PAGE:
Beijing denies report private investors could buy 15 per cent of state-owned firms
Top Chinese regulators on Monday rushed to pour cold water over an official media report that the government would allow private investors to buy up to 15 per cent stakes in state-owned enterprises.
A spokesperson for the State-owned Assets Supervision and Administration Commission (Sasac) told the China Securities Journal that the English-language China Daily had misinterpreted Bai Yingzi, a senior official at the commission, when it reported on Monday that private investors could create private equity consortia to buy direct stakes in SOEs of 10-15 per cent of assets.
"China Daily had a major misunderstanding of Bai Yingzi's views," the paper quoted an unnamed spokesperson as saying. "The report that private capital could hold up to 15 per cent stakes in state-owned enterprises is untrue."
Chinese leaders are gathered in Beijing this week to establish the economic blueprint for the next 10 years, and the Sasac, which administers more than a hundred of China’s biggest SOEs, has said reform of the firms is a major area of focus.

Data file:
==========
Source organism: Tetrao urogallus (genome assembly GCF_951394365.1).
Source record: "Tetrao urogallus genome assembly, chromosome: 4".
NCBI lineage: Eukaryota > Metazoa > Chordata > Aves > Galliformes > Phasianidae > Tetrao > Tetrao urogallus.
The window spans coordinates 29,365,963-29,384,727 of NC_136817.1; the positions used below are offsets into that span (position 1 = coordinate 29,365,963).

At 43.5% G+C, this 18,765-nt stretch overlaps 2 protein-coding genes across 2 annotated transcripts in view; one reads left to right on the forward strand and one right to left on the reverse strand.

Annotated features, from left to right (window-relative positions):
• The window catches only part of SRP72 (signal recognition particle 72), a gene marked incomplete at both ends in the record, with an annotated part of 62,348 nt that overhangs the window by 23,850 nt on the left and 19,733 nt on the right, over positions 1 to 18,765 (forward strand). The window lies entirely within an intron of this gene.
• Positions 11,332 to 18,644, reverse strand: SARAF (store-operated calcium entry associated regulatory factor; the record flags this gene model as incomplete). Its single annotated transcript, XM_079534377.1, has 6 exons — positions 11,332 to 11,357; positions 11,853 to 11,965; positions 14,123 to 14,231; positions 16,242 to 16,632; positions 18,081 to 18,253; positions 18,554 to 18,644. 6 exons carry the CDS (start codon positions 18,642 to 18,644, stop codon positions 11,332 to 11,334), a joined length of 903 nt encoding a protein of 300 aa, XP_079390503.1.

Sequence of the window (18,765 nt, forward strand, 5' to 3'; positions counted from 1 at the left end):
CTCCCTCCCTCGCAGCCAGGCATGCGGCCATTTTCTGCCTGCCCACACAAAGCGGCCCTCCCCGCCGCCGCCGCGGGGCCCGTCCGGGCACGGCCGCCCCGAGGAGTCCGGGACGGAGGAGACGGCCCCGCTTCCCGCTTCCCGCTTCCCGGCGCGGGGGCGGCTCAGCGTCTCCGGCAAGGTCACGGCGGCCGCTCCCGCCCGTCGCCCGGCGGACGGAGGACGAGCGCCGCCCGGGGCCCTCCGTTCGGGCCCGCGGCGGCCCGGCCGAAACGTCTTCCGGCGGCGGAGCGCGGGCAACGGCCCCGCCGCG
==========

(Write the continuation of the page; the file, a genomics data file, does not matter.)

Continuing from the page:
Private investors are already allowed to buy shares in major SOEs listed on domestic stock exchanges, but state-owned entities usually retain a controlling interest.
Private and state-owned firms can also create joint ventures in which the private share is higher than 15 per cent. The report cited a joint venture between privately held industrial conglomerate Fosun and state-owned China National Medicine in 2003, in which Fosun owned 49 per cent, but described it as a “rare exception”.
In June, Xinhua reported that public utilities would be opened up to private investment.
Late last month, an influential think tank, the State Council’s Development Research Centre, recommended ending state-owned monopolies in the rail, oil and gas and electricity industries as a key reform.
Other high-level officials, including former premier Wen Jiabao, have called for state-owned banks, key financial enablers of inefficient SOEs, to be subjected to more competition.
Many economists and analysts remain sceptical that China will take more substantial steps to end SOEs’ privileged market monopolies during this week’s Communist Party plenum, owing to a lack of consensus between conservatives and reformers.
The last time SOEs faced a major reform and restructuring programme was in the 1990s, when most of them were loss-making bureaucratic dinosaurs. These days, SOEs are more profitable.
A report by Xinhua published on Monday included Ministry of Finance data showing rising revenues at SOEs this year, with profits up 10.5 per cent in the first three quarters of the year.
The better performance, however, is thanks in large part to SOEs’ ability to borrow cheaply and roll over debt indefinitely.